Breast cancer is a disease in which abnormal breast cells grow and divide uncontrollably compared to healthy cells. According to the Central Disease Center (CDC), breast cancer is the second most commonly diagnosed cancer in women in the United States. In addition, 12.4% of women will develop the disease in her lifetime. Early detection and advancement in treatment options have increased survival rates to 90%.
Anatomy of the Breast
The breast tissue is comprised of fat cells called adipose tissue. These fat cells span from the collarbone, underarm and across the ribcage. Breast cancer can develop in the three main parts of the breast: milk producing lobules, ducts that carry milk to the nipple or the fibrous connective tissue that provide support for the breast.
If the abnormal cells travel to other areas of the body where they are not normally found it is referred to as metastatic breast cancer. The cancerous cells spread through the blood stream or through the lymph system which is part of the immune system.
Who is at Risk of Developing Breast Cancer?
Both men and women can develop breast cancer. However, men account for less than 1% of cases in the United States. One in eight women will develop breast cancer and two-thirds of cases are found in women 55 or older; although, women as young as 33 can develop the disease.
Researchers have identified three risk factors:
- Race – Caucasian and African-American have higher diagnosis rates than Hispanic or Asian women.
- Females – Women have a much higher propensity of developing breast cancer than men.
- Age – Women over 55 have higher rates of diagnosis.
- Personal or Family History – If you had breast cancer in one breast, there is a higher probability you will develop cancer in the other breast. Your risk is higher if your first-degree relative such as your mother, sister or daughter have been diagnosed before the age of 50.
- Genetic Mutations – Breast cancer can be inherited from either parent through gene mutations such as BRCA1 and BRCA2 and is detected through genetic testing.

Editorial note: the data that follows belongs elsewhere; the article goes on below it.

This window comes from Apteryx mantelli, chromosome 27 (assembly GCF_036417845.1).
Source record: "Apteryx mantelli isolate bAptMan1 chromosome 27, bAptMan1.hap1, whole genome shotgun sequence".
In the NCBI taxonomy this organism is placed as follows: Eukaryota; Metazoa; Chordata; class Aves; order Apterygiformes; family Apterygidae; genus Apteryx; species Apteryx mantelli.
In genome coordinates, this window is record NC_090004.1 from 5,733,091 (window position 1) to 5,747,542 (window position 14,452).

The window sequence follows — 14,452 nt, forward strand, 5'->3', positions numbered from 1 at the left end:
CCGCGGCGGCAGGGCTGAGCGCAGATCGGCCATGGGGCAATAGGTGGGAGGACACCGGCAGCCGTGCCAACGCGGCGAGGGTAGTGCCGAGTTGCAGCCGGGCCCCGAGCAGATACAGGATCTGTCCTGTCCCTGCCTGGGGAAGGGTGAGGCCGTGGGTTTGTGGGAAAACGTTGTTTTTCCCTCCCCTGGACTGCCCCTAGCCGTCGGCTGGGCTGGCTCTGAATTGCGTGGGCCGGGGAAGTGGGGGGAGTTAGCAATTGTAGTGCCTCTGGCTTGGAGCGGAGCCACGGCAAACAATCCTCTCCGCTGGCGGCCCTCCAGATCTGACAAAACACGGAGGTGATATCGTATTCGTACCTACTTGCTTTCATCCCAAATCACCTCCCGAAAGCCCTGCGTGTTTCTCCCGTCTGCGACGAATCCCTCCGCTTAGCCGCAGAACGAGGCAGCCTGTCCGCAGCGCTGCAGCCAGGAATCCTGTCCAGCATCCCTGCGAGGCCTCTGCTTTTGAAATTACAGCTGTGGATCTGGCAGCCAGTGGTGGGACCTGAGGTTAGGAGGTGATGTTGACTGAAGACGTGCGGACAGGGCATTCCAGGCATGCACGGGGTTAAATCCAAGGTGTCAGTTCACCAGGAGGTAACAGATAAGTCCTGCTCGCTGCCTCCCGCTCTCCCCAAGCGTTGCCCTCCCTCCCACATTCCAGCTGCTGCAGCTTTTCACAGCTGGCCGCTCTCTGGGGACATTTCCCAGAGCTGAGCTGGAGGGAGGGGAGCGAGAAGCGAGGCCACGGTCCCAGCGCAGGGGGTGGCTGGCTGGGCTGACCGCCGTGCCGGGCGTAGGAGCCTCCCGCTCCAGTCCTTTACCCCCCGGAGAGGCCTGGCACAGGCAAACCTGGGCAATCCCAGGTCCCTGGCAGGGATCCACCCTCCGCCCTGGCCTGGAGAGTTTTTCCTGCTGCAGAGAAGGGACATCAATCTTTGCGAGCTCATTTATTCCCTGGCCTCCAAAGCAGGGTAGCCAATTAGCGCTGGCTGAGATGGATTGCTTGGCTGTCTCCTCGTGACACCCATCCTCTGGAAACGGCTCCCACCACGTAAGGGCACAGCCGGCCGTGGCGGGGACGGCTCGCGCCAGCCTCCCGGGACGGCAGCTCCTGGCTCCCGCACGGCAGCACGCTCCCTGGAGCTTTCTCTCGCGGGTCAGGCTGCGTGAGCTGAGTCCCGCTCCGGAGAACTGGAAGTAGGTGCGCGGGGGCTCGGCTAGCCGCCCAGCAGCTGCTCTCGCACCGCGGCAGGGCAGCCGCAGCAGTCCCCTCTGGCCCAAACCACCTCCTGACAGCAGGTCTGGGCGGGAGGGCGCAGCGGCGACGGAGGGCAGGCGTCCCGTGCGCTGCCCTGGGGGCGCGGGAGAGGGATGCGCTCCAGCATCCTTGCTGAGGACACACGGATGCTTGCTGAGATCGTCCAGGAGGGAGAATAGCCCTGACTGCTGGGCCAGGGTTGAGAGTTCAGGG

- Hormonal – There is a correlation between estrogen and increased risks. Beginning your period before age 12, giving birth after 30 or beginning menopause at an older age are events that raise your estrogen exposure and your risk. In addition, women who have never given birth are at greater risk than women who have.
- Dense Breast Tissue – Dense tissue contains less fat but more glandular and fibrous tissue which doubles your risk as compared to women who do not have dense tissue.
- Sedentary Lifestyle and Weight – Lack of exercise which can lead to obesity increases your odds, especially if you are overweight after menopause.
- Poor Diet – Diets high in saturated fat and low in fruits and vegetables put you at greater risk.
- Alcohol Consumption – Frequent consumption of alcohol can increase your risk for breast cancer.
- Chest Radiation – Anyone 30 years of age or younger that have been exposed to chest radiation therapy have higher chances of developing breast cancer.
- Hormone Replacement Therapy (HRT) – Use of estrogen and progesterone for 4 or more years, as prescribed for menopausal women, can increase your risk.
Since some women with breast cancer do not experience symptoms, screening is still the best defense for early detection. Women who are between 40 and 54, should get a yearly mammogram. Methodist Health System invites you to schedule your mammogram today.